I like the idea of a "chicken tractor" (movable, open-bottom chicken enclosure) however I am not interested in having chickens. I do have a bird feeder which I keep stocked with black oil sunflower seed, which attracts juncos, house finches, chickadees, sparrows, scrub jays, etc. One day I noticed that the ground under the tree closest to the feeder was covered with bird droppings, i.e. free fertilizer - and a light bulb went off in my head.
I have also noticed that I get a lot more birds if I scatter the seed on the ground, especially on some place with a lot of leaf litter or mulch. In the wild, birds have to scratch around in the litter to find food, so they seem to hang around a lot longer if they can do that in my yard. Also since the seed is spread out (vs. concentrated in one feeder), more birds can feed at the same time. Thus I now get probably 5 times the number of birds I had previously, all happily scratching and pooping wherever I put the seed.
Over the last several months I have been throwing the seed in places that I want the birds to fertilize and de-bug - apple tree guild, compost pile, etc. So far it seems to be working well.
I will of course get some sunflower plants sprouting up in these areas, but that is fine with me. I will probably just let them go to seed and collect the seed for use next winter. I'll probably get other seeds sprouting from the droppings (native and non-native) which is also fine as I am looking to grow more natives. I'll pull the non-natives.
I am wondering if anyone else specifically tries to attract wild birds to certain planting sites, and what were the results? Obviously a junco can never "till" the ground like a chicken could, but I am mostly interested in free organic fertilizer and a little insect removal.
My garden near the bird feeder gets pooped on enough to smell like a bird cage and make harvesting greens there hazardous, so I think one could get substantial fertilization near a feeder. Insect control will probably be in a wider area. I notice the poop zone is mostly between the fence/neighboring trees and the feeder, with not much poopage outside this narrow band. So a movable feeder is in order if one wants poop evenly distributed.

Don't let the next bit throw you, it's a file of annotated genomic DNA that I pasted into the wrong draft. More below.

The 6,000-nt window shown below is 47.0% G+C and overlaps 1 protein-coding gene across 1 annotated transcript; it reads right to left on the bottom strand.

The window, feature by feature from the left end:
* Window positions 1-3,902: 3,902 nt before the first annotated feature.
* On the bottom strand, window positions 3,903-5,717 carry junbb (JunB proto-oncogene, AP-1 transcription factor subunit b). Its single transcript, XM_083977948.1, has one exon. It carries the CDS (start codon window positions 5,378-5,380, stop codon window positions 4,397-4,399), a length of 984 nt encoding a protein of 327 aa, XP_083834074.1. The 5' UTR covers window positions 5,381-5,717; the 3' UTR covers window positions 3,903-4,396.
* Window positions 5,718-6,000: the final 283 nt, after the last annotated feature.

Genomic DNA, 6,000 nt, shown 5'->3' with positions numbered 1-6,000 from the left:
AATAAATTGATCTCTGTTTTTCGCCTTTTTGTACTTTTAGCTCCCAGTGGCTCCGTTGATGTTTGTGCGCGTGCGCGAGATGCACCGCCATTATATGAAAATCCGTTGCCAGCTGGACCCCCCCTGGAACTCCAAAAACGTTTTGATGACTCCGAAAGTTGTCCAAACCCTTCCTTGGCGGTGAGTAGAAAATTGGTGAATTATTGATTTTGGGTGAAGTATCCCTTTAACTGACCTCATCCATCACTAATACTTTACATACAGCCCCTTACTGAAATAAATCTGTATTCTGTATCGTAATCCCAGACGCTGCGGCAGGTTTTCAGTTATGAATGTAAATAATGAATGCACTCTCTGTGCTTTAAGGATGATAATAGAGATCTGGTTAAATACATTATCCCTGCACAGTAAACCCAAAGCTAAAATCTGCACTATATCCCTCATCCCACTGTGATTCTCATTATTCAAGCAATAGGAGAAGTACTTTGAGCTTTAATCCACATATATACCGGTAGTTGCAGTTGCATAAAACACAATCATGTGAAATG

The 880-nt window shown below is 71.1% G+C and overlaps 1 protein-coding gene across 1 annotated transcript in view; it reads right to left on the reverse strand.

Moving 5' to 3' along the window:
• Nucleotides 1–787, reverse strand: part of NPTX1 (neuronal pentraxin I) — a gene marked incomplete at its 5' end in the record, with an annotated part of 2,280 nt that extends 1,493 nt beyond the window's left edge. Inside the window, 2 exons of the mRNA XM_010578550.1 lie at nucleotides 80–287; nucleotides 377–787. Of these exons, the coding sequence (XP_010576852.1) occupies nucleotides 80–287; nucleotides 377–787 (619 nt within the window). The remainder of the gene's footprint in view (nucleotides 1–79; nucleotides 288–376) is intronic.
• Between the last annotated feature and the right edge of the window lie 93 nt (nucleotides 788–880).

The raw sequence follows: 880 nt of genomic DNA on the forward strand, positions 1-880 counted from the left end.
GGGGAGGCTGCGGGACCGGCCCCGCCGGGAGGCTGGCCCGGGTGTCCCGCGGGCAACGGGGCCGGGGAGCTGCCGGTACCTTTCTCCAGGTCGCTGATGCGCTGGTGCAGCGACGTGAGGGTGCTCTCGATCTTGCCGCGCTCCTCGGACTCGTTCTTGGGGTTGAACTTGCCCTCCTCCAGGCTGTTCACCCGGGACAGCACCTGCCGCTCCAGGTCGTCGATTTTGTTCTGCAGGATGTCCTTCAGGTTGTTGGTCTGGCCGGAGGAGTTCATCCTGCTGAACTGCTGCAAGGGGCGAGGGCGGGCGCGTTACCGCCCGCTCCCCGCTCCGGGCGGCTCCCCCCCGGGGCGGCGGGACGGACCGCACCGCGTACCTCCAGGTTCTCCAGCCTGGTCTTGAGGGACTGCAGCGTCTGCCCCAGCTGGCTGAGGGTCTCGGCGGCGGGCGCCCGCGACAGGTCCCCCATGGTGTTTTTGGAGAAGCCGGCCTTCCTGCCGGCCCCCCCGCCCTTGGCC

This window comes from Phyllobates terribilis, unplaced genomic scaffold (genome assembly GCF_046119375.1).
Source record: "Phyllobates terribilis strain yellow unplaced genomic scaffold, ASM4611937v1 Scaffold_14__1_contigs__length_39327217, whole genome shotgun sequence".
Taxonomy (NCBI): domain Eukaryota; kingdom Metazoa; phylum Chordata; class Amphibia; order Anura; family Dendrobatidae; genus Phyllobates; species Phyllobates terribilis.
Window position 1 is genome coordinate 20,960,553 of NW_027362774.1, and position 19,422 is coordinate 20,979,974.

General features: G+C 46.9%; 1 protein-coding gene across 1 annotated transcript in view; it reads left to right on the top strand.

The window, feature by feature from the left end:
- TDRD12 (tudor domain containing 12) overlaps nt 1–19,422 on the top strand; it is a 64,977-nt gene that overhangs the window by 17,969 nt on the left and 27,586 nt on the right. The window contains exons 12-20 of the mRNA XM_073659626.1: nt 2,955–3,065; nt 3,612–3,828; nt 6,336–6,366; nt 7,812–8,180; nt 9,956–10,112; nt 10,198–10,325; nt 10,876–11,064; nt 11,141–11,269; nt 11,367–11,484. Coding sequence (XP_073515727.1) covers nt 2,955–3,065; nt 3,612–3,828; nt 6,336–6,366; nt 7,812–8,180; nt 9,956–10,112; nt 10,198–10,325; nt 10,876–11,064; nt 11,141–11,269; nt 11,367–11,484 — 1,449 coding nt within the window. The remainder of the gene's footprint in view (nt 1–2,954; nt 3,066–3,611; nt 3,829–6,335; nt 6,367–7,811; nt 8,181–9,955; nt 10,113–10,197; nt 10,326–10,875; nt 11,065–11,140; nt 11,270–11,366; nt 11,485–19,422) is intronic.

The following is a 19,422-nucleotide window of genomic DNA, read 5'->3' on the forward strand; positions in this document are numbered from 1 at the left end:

Just finished watching the first two lectures from Prof Hooker at NC State (thread in the permaculture subforum). He visited a permaculturalist in New Zealand that had a T shaped perch he would move around the garden. When an area received enough droppings, he would move it to another patch. We are going to try it out!
The soil under the bird feeder at my parents house has about a 3-4ft diameter where there is absolutely no lawn growing. The doves just hang under there practically all day scratching and scratching and scratching, let alone when the turkeys come roaming through.
I also remember an old bird feeder hanging in a spot for atleast 10 years, and within the last 3 years it hasn't been there. There is still a 2ft diameter area that one could call a hole, since it is a lot lower than the rest of the area. No lawn growing there or any other plants, yet.
I've been wondering about this idea for a while too, but with a different animal in mind. We have lots of wild bunnies making lots of poop. Have been thinking about offering them some hay so that they would maybe poop in an area that could be scooped up easily?
Finch.J9b wrote: Just finished watching the first two lectures from Prof Hooker at NC State (thread in the permaculture subforum). He visited a permaculturalist in New Zealand that had a T shaped perch he would move around the garden. When an area received enough droppings, he would move it to another patch. We are going to try it out!
No feeder just a perch? Interesting, very interesting.
Walk wrote: I've been wondering about this idea for a while too, but with a different animal in mind. We have lots of wild bunnies making lots of poop. Have been thinking about offering them some hay so that they would maybe poop in an area that could be scooped up easily?
We have wild rabbits as well, which for the most part I don't mind. They both mow the grass and fertilize it!
If your land is devoid of vegetation then you may be able to attract them to a certain spot, but I would guess that is not the case (otherwise you would not have rabbits). But it would be worth a try. I would put out some carrots & fresh cut tree branches (this time of year they like the bark). Actually I would put out all kinds of things and see what happens. I once had a rabbit hop up onto our porch and eat part of our sisal doormat! One of the strangest things I've seen.